Thomas was elected sheriff of Muskegon on the Republican ticket in 1878, took office in January of 1879 and was sheriff during the “Ten Hours or No Sawdust” strike by the mill workers in 1882. In an interview he gave some years later Waters said “It was in the fall of 1878 I was elected sheriff of Muskegon County and I went into office January 9, 1879, and stepped out January 7, 1883. Of course I was elected on the Republican ticket. When I get so I can't vote the Republican ticket I won't vote. Yes, that was during the time of the big strike. It didn't bother me so much but a good many men were worked up. They felt bad because some one was going to kill me. But I am still alive.” By 1880 he was in fact working as the jailor and sheriff and living in Muskegon’s Second Ward with his wife and children.
He was a member of the Old Third Michigan Infantry Association, a “diehard” Republican and was reelected to office in November of 1880.
After his second term as sheriff was over in January of 1883, he again engaged in the shipping business on the Great Lakes. In June of 1879 he became a member of Grand Army of the Republic Kearny Post No. 7 in Muskegon.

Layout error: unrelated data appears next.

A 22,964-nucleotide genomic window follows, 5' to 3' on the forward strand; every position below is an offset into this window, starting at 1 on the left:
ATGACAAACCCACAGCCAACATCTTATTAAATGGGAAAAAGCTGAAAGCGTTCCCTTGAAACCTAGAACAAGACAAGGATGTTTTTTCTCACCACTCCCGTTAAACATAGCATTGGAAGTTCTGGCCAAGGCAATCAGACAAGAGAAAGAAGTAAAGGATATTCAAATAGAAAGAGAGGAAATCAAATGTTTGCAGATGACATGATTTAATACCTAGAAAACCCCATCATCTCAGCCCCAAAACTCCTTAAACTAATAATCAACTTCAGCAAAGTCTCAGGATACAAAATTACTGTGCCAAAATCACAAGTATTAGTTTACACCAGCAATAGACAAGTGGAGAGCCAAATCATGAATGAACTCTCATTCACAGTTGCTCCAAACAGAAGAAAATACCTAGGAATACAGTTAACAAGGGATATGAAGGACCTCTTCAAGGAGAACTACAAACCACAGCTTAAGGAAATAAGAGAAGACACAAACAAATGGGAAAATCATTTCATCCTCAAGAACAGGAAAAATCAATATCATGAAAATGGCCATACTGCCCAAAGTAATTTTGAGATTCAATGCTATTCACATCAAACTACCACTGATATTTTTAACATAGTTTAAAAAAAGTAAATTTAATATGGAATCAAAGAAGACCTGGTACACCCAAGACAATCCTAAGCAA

In 1870 he testified for the prosecution in the second trial of George Vanderpool, formerly of Company H, who had been charged with murdering his business partner in Manistee. (Curiously, Thomas also testified in Vanderpool’s pension application, as well as for Calvin Curler, another former member of Company H.)
Thomas left Muskegon in 1883, when he was drawing $18.50 in 1883 (pension no. 121,628, dated February of 1873), sailing out of Manistee, Manistee County until 1886 and to Frankfort, Benzie County and up and down the western shore of Lake Michigan. In 1886 he sailed to Green Bay, Wisconsin and then to Saugatuck, Allegan County and Chicago in the fruit trade that fall. In 1887 he sailed out of South Haven, Van Buren County, and the following year sold the vessel and delivered her to Sandusky, Ohio.
It was probably in September of 1888 that Thomas joined the Grand Army of the Republic Henry Post No. 3 in Montague, and remained a member until he transferred his Grand Army of the Republic membership to Los Angeles sometime in 1898. In 1888 he built a new ship, the Mabel Bradshaw, and in 1889 she took her maiden voyage out of Holland, Ottawa County. He sailed her to St. Joseph, St. Joseph County in 1890 and from there for three years, making his last trip on November 5, 1893. He wintered at St. Joseph and sold the boat in May of 1894.
On June 18, 1894 he left for Los Angeles to live near his daughter and he arrived there on June 26, 1894. He returned to Michigan in 1901, but only on a brief visit before he returned to California, and he died in Los Angeles at 11:00 p..m. on June 14, 1906, and was presumably buried there.
His widow applied for and received a pension (no. 649502).